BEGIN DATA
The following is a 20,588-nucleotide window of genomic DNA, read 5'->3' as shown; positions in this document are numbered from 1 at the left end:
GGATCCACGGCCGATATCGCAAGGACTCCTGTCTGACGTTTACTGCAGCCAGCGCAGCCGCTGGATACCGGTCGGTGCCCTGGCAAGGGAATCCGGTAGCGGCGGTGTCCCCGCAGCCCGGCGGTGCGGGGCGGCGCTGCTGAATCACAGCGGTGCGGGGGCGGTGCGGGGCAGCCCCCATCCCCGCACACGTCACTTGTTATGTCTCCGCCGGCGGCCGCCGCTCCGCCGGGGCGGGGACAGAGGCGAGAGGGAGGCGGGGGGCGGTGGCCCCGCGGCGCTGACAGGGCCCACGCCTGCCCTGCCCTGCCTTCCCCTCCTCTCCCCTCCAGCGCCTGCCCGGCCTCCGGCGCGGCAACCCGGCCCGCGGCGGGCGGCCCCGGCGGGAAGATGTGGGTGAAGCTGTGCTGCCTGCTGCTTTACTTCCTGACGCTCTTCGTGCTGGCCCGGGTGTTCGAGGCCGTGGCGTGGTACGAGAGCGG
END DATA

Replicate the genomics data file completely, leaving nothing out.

The following is a 20,588-nucleotide window of genomic DNA, read 5'->3' as shown; positions in this document are numbered from 1 at the left end:
GGATCCACGGCCGATATCGCAAGGACTCCTGTCTGACGTTTACTGCAGCCAGCGCAGCCGCTGGATACCGGTCGGTGCCCTGGCAAGGGAATCCGGTAGCGGCGGTGTCCCCGCAGCCCGGCGGTGCGGGGCGGCGCTGCTGAATCACAGCGGTGCGGGGGCGGTGCGGGGCAGCCCCCATCCCCGCACACGTCACTTGTTATGTCTCCGCCGGCGGCCGCCGCTCCGCCGGGGCGGGGACAGAGGCGAGAGGGAGGCGGGGGGCGGTGGCCCCGCGGCGCTGACAGGGCCCACGCCTGCCCTGCCCTGCCTTCCCCTCCTCTCCCCTCCAGCGCCTGCCCGGCCTCCGGCGCGGCAACCCGGCCCGCGGCGGGCGGCCCCGGCGGGAAGATGTGGGTGAAGCTGTGCTGCCTGCTGCTTTACTTCCTGACGCTCTTCGTGCTGGCCCGGGTGTTCGAGGCCGTGGCGTGGTACGAGAGCGG